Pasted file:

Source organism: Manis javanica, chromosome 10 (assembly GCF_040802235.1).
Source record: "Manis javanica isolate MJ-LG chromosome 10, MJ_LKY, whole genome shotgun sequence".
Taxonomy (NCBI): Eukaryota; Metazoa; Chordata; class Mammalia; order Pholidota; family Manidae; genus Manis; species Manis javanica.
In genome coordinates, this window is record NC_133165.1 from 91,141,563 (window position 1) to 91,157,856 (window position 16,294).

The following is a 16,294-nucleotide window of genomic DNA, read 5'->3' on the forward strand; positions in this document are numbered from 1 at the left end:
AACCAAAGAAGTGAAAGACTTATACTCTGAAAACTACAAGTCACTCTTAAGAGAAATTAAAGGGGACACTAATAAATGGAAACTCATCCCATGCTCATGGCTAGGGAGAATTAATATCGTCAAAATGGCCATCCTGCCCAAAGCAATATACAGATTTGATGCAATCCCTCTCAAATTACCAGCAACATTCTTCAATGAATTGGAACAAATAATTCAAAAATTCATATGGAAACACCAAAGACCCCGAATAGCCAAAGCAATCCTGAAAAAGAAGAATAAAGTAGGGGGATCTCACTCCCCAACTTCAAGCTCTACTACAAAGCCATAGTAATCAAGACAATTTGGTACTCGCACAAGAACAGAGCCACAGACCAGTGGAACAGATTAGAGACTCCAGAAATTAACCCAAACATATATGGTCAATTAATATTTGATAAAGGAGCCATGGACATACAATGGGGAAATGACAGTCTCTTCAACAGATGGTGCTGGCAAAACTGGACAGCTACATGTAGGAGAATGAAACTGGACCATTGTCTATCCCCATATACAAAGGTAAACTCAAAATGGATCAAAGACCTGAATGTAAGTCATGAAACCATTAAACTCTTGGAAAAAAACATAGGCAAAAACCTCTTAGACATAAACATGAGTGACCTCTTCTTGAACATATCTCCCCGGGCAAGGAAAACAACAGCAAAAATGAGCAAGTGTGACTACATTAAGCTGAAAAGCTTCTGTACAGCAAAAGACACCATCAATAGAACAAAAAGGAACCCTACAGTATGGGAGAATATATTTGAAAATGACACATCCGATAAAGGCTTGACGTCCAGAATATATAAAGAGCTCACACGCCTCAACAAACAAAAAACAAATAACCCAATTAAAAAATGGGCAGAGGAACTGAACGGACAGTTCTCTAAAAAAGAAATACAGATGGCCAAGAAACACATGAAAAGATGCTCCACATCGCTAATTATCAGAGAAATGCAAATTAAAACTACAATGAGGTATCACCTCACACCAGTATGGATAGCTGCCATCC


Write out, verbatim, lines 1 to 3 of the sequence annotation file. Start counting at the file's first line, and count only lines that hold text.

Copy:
Source organism: Manis javanica, chromosome 10 (assembly GCF_040802235.1).
Source record: "Manis javanica isolate MJ-LG chromosome 10, MJ_LKY, whole genome shotgun sequence".
Taxonomy (NCBI): Eukaryota; Metazoa; Chordata; class Mammalia; order Pholidota; family Manidae; genus Manis; species Manis javanica.